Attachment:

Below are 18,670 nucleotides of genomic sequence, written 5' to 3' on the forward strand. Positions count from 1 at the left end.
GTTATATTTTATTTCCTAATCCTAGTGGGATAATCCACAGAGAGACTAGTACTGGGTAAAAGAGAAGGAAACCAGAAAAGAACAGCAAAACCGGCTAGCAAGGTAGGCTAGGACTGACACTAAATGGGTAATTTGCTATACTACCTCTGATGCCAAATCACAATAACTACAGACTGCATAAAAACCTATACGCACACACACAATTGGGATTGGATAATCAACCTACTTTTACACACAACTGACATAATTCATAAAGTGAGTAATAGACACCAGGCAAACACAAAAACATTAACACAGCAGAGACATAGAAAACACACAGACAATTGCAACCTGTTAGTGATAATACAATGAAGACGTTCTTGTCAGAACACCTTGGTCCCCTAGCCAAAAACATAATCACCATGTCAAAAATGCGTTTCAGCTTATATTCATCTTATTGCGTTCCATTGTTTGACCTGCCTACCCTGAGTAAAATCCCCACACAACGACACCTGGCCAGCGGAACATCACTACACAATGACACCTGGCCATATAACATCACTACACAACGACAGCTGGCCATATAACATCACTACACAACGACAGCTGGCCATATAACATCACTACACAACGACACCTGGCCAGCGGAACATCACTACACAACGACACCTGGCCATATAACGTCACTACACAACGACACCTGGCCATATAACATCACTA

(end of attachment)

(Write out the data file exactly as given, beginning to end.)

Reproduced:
Below are 18,670 nucleotides of genomic sequence, written 5' to 3' on the forward strand. Positions count from 1 at the left end.
GTTATATTTTATTTCCTAATCCTAGTGGGATAATCCACAGAGAGACTAGTACTGGGTAAAAGAGAAGGAAACCAGAAAAGAACAGCAAAACCGGCTAGCAAGGTAGGCTAGGACTGACACTAAATGGGTAATTTGCTATACTACCTCTGATGCCAAATCACAATAACTACAGACTGCATAAAAACCTATACGCACACACACAATTGGGATTGGATAATCAACCTACTTTTACACACAACTGACATAATTCATAAAGTGAGTAATAGACACCAGGCAAACACAAAAACATTAACACAGCAGAGACATAGAAAACACACAGACAATTGCAACCTGTTAGTGATAATACAATGAAGACGTTCTTGTCAGAACACCTTGGTCCCCTAGCCAAAAACATAATCACCATGTCAAAAATGCGTTTCAGCTTATATTCATCTTATTGCGTTCCATTGTTTGACCTGCCTACCCTGAGTAAAATCCCCACACAACGACACCTGGCCAGCGGAACATCACTACACAATGACACCTGGCCATATAACATCACTACACAACGACAGCTGGCCATATAACATCACTACACAACGACAGCTGGCCATATAACATCACTACACAACGACACCTGGCCAGCGGAACATCACTACACAACGACACCTGGCCATATAACGTCACTACACAACGACACCTGGCCATATAACATCACTA